Rebecca George, co-owner of Volumes Bookcafe in Chicago, Ill., said that her store "flies through" Out of Print and Blue Q socks, as well as anything from Unemployed Philosophers Guild, especially the mugs. Posters and apparel made by Litographs, meanwhile, can barely be kept in store. George said that with her store's client base, things that are "funny or weird," or have a progressive bend to them, do very well. Other popular products include Denik journals, magnets and more from The Mincing Mockingbird & The Frantic Meerkat, and literary-themed candles from Frostbeard Studio and Hearth & Hammer.

George has had success with a number of locally made items. Volumes is up the street from a store called Transit Tees, which makes Chicago-themed gifts, and Volumes Bookcafe carries some of their magnets and shot glasses. The store sells leather journals made by a local woman who sources the leather herself from Peru. And while the company Pomegranate is not local, George makes sure to stock pretty much anything it makes that features the art of Chicago artist Tony Fitzpatrick, including greeting cards and jigsaw puzzles. After a local game shop moved away, George has been expanding Volumes' game offerings, and two of the shop's bestselling games are made in Chicago: Fisticuffs! and Utter Nonsense. George also makes some of her store's sidelines herself, including bookends.

In Montpelier, Vt., Bear Pond Books' bestselling lines of nonbook items come from Blue Q. Co-owner Claire Benedict stocks its dish towels, oven mitts, coin purses, bags and, of course, socks, and they "all just sell and sell." Bear Pond Books sells a lot of cards and stationery; popular lines include Pomegranate, Apartment 2, Crane Creek Graphics, and Sun Day Greetings, which Benedict said the store has carried "since the beginning of time." For journals, Benedict said that Moleskine journals and journals made by Earthbound Trading Co. sell well. Benedict also pointed to some children's sidelines that are consistent sellers, with eeBoo puzzles and toys, along with Crocodile Creek puzzles, being some of her children's standbys. Politically themed items, such as Mincing Mockingbird magnets, have taken off for her store as well.

Benedict has dabbled in locally or regionally made items, especially around the holidays. Some of those include hand-carved wooden bookmarks made by the New Hampshire company Cogworks, and passport holders that say "Sorry About Our President" in 13 different languages. Benedict found the latter on Etsy, and around Christmas asked the maker to do a wholesale order just for her store. She reported that they "sold like crazy." Benedict also mentioned the store's mugs, which say "Bear Pond Books" on one side and "Go Away I'm Reading" on the other. --Alex Mutter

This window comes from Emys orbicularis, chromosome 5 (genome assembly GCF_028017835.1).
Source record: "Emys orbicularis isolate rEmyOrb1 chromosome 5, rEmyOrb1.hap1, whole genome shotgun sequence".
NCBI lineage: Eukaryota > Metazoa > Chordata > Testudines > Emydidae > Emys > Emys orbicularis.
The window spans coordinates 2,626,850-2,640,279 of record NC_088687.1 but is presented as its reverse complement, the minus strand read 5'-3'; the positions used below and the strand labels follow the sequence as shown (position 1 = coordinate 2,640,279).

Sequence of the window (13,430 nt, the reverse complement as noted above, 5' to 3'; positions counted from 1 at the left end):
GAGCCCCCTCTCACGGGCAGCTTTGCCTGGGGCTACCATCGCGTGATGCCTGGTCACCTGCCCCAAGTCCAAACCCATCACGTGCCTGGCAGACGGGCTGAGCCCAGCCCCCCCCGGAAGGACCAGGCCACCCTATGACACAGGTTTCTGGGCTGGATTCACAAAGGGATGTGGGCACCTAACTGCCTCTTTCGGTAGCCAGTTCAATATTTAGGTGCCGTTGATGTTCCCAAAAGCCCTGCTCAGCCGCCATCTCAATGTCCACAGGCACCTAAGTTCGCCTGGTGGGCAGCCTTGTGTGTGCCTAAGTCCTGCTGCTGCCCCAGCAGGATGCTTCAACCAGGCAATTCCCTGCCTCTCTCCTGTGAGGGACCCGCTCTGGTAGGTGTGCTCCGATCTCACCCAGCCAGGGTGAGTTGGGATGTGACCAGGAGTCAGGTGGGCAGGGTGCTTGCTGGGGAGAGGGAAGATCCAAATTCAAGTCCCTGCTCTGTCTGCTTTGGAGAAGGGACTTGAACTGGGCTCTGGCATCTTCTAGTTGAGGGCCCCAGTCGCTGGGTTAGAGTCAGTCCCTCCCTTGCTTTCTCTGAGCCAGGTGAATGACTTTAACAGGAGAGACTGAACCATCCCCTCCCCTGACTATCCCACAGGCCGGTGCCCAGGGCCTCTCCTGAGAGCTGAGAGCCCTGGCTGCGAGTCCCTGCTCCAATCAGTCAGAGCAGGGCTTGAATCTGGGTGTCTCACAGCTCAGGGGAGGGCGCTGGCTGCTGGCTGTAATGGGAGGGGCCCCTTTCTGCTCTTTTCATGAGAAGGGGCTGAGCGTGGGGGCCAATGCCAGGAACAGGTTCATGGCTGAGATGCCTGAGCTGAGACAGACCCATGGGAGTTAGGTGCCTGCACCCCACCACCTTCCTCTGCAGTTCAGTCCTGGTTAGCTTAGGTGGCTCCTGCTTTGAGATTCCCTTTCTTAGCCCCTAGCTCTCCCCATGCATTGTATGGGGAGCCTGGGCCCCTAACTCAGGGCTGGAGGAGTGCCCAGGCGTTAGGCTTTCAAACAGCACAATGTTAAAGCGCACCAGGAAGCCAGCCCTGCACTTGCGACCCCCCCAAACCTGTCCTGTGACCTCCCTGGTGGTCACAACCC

G.P. Putnam's Sons: The Editor by Steven Rowley


Books on the Square Sets Grand Opening for Second Location

Books on the Square, Virden, Ill., will host a grand opening of its new branch store in Springfield with numerous events this weekend. The State Journal-Register reported that the second location, "which specializes in new, used and rare books plus book searches, had a 'soft opening' October 1 at its branch at 427 E. Washington St."

The Virden shop, owned by John and Jeannie Alexander, has been in business for 25 years. Their son Mike, a lobbyist based in Chicago who spends a lot of time in Springfield, purchased the building there six years ago and offered them a deal they couldn't refuse.

"Half of his storefront was empty, and he just asked me if I would bring some books up here, and I couldn't say no, so here I am," John Alexander said.

Books on the Square's Springfield location "includes a storeroom that will be converted into a rare book/collectibles room. The bookstore has use of adjoining space for things such as the author events that will take place Saturday and Sunday," the State Journal-Register wrote.

"That's what we're really focusing now in Springfield, on things like that," Alexander added. "If there's anything I sense about what we can do downtown, I think it might be more along the line of events and possibly new books. There's not a new bookstore in downtown Springfield, and we're not going to be one, but I mean we might carry more new books because we'll be doing author things, and with the lack of a new bookstore downtown, we might try to fill a little niche there, too.

"We're kind of feeling our way along. I learned long ago, I think, in the book business you have to kind of find out what people want. What I would like to sell them, and what they want are two different things."


Obituary Note: Ted Heinecken

Ted Heinecken

Ted Heinecken, the much-loved Midwest rep, died last Saturday from complications of cancer of the duodenum. He was 84.

Heinecken retired from Fujii Associates in 2015 after more than five decades in the book business. He began his bookselling career in the Midwest in 1963 selling Oxford University Press and then, from 1969 to 1977, as a partner in Heinecken-Ide Associates. He then managed Heinecken and Associates from 1978 until its acquisition by Fujii Associates in 2008. One striking sign of his longevity: he attended 52 consecutive ABA/BookExpo America shows.